Brooklyn financial exec gives advice about government shutdown and the market

October 4, 2013 By Raanan Geberer Brooklyn Daily Eagle
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The federal government shutdown is not only affecting federal government employees and federal installations such as Gateway National Park, it’s also affecting the financial markets and investors.

So says Mark Seruya, a senior vice president and managing director at Morgan Stanley and a resident of Midwood.

“I’ve been in the business of managing money for 30 years,” says Seruya, who grew up in Manhattan Beach and graduated from Lincoln High School. “I’ve seen various shutdowns. This is the 17th in the past 40 years. And every time it happens, it causes disruptions in the market.

“The last one, in 1995-96, lasted 21 days. At that time we saw the economy slow down. We saw disruptions in people getting paychecks and government employees get furloughed for several weeks.”

Not only does it have an effect on people who work for the federal government, he said, it affects companies that have government contracts. Those companies are not getting paid.

The federal presence in Brooklyn includes Gateway National Park, Fort Hamilton, the V.A. Medical Center in Bay Ridge, the Environmental Protection Agency, the Metropolitan Detention Center in Sunset Park, the Social Security Administration, the federal courts, the U.S. Attorney’s Office and, of course, the Postal Service (which technically isn’t a federal agency). Some of these entities are affected more than others.

Many federal employees, according to Seruya, “are feeling the pinch of not getting a paycheck. They have to pay mortgages, heating bills, utility bills, put food on the table. They’re drawing from their savings.”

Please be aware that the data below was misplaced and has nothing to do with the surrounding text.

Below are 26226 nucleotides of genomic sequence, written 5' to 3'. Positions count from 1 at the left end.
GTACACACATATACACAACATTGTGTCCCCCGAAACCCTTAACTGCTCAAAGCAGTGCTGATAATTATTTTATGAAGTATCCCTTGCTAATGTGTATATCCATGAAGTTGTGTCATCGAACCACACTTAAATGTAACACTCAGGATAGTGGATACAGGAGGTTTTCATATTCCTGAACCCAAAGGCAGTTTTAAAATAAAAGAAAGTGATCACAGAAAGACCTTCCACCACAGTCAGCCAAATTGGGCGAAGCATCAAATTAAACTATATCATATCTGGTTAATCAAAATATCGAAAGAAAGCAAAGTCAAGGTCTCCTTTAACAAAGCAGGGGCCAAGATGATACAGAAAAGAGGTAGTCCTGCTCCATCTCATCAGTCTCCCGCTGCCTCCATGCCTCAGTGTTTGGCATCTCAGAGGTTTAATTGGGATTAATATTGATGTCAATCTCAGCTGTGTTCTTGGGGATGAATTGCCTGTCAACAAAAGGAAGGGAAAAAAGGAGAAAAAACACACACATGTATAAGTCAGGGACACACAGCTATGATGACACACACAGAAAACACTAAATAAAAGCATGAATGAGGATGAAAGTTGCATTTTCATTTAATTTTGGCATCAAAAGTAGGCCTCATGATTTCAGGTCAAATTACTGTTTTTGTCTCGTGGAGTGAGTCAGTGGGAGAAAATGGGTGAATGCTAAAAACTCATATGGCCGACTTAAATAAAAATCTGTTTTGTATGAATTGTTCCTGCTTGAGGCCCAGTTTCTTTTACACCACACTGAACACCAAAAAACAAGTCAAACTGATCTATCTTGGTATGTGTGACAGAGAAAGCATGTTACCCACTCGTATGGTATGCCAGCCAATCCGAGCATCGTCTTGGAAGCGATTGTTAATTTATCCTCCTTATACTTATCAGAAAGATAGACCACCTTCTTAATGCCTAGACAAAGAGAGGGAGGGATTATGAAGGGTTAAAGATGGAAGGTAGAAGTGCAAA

What does this have to do with the financial markets? “The stock market is mostly about confidence,” said Seruya, who has been named one of the “Top 400 Financial Advisors” by the Financial Times. “When people lose confidence, they get nervous. They begin selling stocks, mutual funds, bonds – usually, it’s a knee-jerk reaction. But people who take the longer view benefit.”

“In my group at Morgan Stanley,” he says, “we manage the funds for over 700 households. We get a fair amount of households, people who are concerned. Our message to our clientele is that they should not panic, should avoid making knee-jerk changes to their portfolios, but should also re-examine their overall allocation and speak to their advisor. Calm is always the best way to react.”

In addition, he says, a downswing in the market could be a good time to buy securities that are temporarily lower-priced.

What does Seruya have to say about the government shutdown issue itself? “I’m seeing things calming down, he says. “I expect it will be settled sometime in the near future.” However, he says, if the government does not raise the debt ceiling, there will be significant problems. “You’re talking about a whole other story.”

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